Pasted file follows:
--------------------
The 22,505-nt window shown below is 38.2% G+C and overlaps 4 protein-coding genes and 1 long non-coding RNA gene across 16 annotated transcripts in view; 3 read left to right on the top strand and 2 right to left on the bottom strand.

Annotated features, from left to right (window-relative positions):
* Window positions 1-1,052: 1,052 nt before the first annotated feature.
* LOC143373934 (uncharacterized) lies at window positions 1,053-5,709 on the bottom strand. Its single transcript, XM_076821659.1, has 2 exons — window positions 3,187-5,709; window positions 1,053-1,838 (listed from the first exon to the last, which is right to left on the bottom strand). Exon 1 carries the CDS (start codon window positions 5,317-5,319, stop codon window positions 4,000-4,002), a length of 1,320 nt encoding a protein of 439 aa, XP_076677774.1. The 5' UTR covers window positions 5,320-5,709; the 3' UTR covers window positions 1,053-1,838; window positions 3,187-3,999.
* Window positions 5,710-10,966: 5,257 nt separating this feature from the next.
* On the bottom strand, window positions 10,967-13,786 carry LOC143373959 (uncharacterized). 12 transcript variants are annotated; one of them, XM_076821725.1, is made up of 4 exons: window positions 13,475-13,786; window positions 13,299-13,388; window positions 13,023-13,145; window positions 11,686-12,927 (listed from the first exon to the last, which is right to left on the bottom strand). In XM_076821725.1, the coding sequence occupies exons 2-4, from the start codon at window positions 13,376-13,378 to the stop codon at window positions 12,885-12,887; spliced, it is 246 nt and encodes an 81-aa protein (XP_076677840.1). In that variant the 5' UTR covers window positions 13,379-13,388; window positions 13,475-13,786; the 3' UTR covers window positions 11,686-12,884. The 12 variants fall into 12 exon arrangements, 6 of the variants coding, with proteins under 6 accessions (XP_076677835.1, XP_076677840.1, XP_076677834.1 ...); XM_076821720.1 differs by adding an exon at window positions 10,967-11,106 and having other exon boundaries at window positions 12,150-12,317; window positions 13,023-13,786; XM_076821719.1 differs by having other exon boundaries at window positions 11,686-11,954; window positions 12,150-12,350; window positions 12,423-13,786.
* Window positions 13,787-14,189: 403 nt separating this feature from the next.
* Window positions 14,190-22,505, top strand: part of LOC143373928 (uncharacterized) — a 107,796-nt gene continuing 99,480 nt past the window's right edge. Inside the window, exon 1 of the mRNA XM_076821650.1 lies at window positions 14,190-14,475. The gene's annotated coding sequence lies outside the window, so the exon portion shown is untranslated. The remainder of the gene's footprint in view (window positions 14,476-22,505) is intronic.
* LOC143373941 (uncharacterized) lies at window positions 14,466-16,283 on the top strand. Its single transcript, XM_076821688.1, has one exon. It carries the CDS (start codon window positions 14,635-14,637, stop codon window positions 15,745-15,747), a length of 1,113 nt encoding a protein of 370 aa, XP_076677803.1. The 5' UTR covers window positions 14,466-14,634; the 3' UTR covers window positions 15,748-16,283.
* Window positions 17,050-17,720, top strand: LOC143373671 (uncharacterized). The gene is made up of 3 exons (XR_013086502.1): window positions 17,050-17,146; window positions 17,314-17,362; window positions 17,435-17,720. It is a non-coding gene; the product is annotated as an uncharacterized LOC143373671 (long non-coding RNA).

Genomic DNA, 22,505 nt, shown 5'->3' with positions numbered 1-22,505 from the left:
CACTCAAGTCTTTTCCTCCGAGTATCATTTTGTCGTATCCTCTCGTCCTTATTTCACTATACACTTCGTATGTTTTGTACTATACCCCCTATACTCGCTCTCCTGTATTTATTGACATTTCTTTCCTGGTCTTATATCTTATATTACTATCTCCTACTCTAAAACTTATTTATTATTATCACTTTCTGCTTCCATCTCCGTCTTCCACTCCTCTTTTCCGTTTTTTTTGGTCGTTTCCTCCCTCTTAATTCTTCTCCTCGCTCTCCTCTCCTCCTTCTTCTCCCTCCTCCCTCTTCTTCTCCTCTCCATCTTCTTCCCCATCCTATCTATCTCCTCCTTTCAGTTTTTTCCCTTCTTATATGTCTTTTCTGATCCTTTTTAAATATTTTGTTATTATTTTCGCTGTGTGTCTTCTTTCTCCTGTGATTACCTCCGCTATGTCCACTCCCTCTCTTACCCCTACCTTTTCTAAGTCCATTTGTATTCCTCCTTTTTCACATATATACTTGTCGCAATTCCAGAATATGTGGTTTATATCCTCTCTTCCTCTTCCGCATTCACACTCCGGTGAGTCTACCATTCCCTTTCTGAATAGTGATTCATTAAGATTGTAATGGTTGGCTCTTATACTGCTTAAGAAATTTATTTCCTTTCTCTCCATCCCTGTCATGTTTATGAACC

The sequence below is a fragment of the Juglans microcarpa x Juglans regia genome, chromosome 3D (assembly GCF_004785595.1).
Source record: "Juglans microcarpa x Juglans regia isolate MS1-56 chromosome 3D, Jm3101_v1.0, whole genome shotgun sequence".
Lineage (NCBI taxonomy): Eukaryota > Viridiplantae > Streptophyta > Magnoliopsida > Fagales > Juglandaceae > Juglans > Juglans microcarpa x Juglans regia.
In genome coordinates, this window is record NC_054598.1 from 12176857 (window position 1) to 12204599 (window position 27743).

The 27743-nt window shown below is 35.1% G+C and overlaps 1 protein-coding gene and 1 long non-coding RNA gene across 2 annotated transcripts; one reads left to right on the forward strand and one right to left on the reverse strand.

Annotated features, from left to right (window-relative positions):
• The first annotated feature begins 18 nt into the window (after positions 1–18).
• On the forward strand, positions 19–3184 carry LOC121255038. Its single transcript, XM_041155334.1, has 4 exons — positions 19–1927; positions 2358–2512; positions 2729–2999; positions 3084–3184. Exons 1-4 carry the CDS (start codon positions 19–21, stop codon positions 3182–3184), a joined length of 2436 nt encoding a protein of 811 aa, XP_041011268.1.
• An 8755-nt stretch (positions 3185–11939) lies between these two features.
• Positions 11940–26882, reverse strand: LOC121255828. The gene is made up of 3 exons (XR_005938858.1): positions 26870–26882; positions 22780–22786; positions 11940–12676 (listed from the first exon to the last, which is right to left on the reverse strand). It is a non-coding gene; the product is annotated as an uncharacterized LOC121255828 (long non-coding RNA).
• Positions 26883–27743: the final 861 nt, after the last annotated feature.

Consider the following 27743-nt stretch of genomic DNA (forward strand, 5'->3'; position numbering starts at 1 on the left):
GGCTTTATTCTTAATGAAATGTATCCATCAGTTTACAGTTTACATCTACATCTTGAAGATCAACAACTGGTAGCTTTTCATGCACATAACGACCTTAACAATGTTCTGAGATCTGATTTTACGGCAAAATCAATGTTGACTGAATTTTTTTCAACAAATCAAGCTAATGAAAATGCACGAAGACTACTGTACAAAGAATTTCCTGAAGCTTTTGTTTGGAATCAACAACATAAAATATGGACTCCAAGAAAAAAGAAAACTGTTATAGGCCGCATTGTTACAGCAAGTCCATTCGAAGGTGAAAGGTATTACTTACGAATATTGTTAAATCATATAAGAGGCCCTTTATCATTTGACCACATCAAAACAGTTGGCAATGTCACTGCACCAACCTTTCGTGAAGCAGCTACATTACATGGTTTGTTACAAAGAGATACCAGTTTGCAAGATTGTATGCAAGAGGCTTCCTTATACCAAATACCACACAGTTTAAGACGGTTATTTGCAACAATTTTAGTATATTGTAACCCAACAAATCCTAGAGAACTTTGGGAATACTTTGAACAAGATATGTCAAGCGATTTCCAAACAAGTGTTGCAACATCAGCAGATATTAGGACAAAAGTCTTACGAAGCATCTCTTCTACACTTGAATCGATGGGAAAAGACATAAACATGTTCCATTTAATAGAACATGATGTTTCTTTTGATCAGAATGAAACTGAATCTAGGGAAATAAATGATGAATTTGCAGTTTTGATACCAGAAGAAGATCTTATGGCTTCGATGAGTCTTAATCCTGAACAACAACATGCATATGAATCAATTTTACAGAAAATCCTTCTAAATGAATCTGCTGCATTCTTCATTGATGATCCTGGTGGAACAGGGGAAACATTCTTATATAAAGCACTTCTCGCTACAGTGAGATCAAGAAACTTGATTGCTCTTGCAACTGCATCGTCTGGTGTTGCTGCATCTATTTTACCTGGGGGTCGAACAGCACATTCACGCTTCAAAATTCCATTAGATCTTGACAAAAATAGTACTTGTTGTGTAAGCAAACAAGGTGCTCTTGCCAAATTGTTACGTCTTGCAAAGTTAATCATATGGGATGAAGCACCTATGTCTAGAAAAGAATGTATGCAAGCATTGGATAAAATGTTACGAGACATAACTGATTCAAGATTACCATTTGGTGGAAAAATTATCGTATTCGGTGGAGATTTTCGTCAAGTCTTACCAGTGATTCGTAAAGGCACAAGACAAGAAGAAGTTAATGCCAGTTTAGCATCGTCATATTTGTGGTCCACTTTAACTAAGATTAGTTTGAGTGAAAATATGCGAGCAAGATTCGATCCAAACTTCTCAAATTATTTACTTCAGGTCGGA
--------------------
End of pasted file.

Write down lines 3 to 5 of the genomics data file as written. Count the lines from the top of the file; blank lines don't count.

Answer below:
* Window positions 1-1,052: 1,052 nt before the first annotated feature.
* LOC143373934 (uncharacterized) lies at window positions 1,053-5,709 on the bottom strand. Its single transcript, XM_076821659.1, has 2 exons — window positions 3,187-5,709; window positions 1,053-1,838 (listed from the first exon to the last, which is right to left on the bottom strand). Exon 1 carries the CDS (start codon window positions 5,317-5,319, stop codon window positions 4,000-4,002), a length of 1,320 nt encoding a protein of 439 aa, XP_076677774.1. The 5' UTR covers window positions 5,320-5,709; the 3' UTR covers window positions 1,053-1,838; window positions 3,187-3,999.
* Window positions 5,710-10,966: 5,257 nt separating this feature from the next.